While keeping the window of your word processor active, start up your mail or news reader, (If you use a web-based mail program (such as Hotmail, Yahoo, and Juno) or a Unix-type program (such as Pine-packed ones used by many colleges and Freenets), log-on to your service and start a new message.

The same applies if you are posting to a usenet newsgroup (such as alt.comics.fan.fiction ) Open your news reader and select a new post.

If possible, Tile the two windows so that they are one on top of each other.

If you cannot, and/or you do not have the memory to keep both windows active, select the entire body of text from your word processor.

For some programs, there maybe a command to automatically Select All [Please consult that program's users manual].

If you do not have this option move the curser to the end of the text, and while holding down both the Control and Shift keys, press the Home key once, then let go of all three keys, they should now be highlighted.

When all of the text is highlighted use the program's Copy (Control-C) or Cut (Control-X) commands, then switch to your mail or news reader program and click to activate the curser inside the body frame. When it is active, use the Paste command (Control-V) to place the text.

Now the real work begins.


Checking the spacing

When you place your story in your readers text box, it MAY NOT be ready, we still may need to check the paragraph spacing.

If your tabs do not show, place a number of spaces at the beginning on the first word in a paragraph, (The recommended number is 5 or 6).

When you get to the end of a paragraph put a line in-between graphs, to make them easier to read;

For Example;

"Thank you," she replied. "I shall return shortly my friends." Storm told the X-Men as they led her towards the ice as the rest of the arena cheered the windrider's good fortune."
"Good luck, ororo," called out Alea.
"Shoot high and wide," said a dejected Jason.
"*Jay!*" admonished Alea as she slapped her boyfriend upside his head.

Will look a lot better like this;

"Thank you," she replied. "i shall return shortly my friends." Storm told the X-Men as they led her towards the ice as the rest of the arena cheered the windrider's good fortune."

"Good luck, ororo," called out Alea.

"Shoot high and wide," said a dejected Jason.

"*Jay!*" admonished Alea as she slapped her boyfriend upside his head.



Too Big or Not

Generally the list software can send files of any size, so the limit is in your readers software, but large files can be a drain on the time of the story's reader, and/or your story may be too big for some software, so please exercise a little courtesy when sending files.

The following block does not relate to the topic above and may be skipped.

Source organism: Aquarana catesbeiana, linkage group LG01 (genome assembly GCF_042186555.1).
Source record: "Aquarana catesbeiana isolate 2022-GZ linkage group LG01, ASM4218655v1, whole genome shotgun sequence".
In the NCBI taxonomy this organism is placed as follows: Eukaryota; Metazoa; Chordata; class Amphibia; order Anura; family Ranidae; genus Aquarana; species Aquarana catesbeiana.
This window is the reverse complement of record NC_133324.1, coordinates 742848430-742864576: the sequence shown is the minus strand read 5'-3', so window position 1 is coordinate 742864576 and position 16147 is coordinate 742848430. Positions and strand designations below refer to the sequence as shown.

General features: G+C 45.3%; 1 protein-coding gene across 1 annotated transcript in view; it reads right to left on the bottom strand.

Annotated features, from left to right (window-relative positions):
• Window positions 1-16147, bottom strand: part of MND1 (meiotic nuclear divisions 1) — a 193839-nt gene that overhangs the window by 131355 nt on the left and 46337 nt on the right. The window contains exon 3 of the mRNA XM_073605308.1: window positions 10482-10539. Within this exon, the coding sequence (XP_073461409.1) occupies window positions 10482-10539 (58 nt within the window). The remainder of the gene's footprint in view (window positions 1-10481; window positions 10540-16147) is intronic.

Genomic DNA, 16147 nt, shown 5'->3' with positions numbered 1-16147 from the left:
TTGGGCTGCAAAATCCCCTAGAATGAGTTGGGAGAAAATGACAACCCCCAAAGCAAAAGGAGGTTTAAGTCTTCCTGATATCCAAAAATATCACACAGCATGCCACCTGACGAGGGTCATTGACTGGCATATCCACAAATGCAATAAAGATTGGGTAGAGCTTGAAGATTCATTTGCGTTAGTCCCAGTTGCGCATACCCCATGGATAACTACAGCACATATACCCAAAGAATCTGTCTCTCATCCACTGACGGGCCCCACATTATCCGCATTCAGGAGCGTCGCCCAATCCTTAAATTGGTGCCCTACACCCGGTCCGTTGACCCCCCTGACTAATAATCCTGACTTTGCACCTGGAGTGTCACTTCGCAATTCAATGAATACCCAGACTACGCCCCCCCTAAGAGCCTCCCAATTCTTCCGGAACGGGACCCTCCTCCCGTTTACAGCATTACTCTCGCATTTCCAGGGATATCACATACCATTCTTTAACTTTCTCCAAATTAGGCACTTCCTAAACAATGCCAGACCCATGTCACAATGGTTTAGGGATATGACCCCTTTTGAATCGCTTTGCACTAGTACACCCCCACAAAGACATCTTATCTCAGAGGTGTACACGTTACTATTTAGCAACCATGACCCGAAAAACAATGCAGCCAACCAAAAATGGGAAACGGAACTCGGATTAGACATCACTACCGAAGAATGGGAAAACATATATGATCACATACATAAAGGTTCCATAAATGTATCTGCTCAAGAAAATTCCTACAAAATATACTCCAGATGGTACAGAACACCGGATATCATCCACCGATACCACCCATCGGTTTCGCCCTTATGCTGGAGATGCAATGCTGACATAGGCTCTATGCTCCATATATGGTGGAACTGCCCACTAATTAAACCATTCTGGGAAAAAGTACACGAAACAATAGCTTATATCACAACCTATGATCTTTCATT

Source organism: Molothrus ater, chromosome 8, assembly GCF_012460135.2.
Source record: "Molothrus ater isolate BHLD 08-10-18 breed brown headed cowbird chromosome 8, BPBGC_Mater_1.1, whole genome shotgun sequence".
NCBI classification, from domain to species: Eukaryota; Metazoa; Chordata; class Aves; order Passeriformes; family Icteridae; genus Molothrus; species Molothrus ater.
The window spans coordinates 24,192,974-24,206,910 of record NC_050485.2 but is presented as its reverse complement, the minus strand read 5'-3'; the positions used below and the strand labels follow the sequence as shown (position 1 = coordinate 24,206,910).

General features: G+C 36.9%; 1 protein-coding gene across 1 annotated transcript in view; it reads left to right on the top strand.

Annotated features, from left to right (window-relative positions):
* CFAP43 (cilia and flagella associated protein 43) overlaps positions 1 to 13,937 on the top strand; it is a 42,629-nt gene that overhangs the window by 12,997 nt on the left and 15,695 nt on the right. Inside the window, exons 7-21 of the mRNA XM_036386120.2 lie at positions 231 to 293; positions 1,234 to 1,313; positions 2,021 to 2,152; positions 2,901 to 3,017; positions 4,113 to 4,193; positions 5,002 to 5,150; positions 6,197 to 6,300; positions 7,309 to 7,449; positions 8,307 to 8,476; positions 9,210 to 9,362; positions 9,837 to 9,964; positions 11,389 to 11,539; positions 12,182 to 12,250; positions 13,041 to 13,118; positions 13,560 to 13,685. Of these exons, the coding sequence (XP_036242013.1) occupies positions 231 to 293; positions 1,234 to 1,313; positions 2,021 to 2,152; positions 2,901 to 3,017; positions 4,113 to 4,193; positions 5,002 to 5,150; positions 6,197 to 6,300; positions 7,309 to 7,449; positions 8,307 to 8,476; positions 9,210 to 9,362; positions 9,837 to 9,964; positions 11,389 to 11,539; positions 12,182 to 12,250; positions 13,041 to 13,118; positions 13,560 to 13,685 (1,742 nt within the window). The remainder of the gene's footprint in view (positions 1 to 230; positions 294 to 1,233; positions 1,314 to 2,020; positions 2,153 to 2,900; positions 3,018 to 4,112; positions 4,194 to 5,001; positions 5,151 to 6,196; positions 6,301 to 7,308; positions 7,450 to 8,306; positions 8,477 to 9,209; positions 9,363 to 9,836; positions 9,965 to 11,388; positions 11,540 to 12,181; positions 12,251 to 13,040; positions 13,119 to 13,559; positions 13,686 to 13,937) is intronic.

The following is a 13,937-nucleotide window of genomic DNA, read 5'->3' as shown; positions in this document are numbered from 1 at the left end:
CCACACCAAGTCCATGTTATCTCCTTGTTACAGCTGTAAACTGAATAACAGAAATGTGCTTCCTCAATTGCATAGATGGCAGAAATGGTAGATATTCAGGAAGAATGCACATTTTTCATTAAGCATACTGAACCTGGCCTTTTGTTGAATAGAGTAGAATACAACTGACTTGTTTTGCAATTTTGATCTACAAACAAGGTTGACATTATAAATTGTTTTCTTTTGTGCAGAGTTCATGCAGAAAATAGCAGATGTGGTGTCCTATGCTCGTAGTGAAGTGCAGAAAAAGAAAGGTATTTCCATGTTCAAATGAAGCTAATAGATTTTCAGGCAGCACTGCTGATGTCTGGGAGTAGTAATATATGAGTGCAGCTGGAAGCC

We of course recommend that you break your story into several smaller posts.

Trim the ending text back to the end of the last scene, and save the remaining text for a few minutes. (We will send it a minute.)



Giving credit were credit is due.

OK, at the top many writers take the time to thank the little people that have helped, (beta readers, loved ones, that cousin that fell in the mud, who had inspired your story, ext.) and the disclaimer, then give the title of the story and your name.

For example

The X-Men, Generation X and all related characters are the property of Marvel Comics Group.

The Parkmen Family, Oz, Agents Nichols, Woods, Block, Zigler, and Senator Crane are my original characters and any resemblance to any Washington personalities are not intended.

Elements of this story were formed from the fan fiction work "a friend in need" By Jennifer Sorowitz.

Hope you enjoy!

"First Mutant" part 1 of 30

By David D. Amaya



Now that you have the paragraphs sized right, and the formatting is the way you want it, fill in the subject field with the name of the characters/team/company about which you are writing, the title of the story, how many parts long it is, and whether it's suitable for all readers.

For Example:

X-Men: "First Mutant" Part 22/?? - PG-13

For more info on how to fill in the subject line, please refer to the OutsideTheLines FAQ.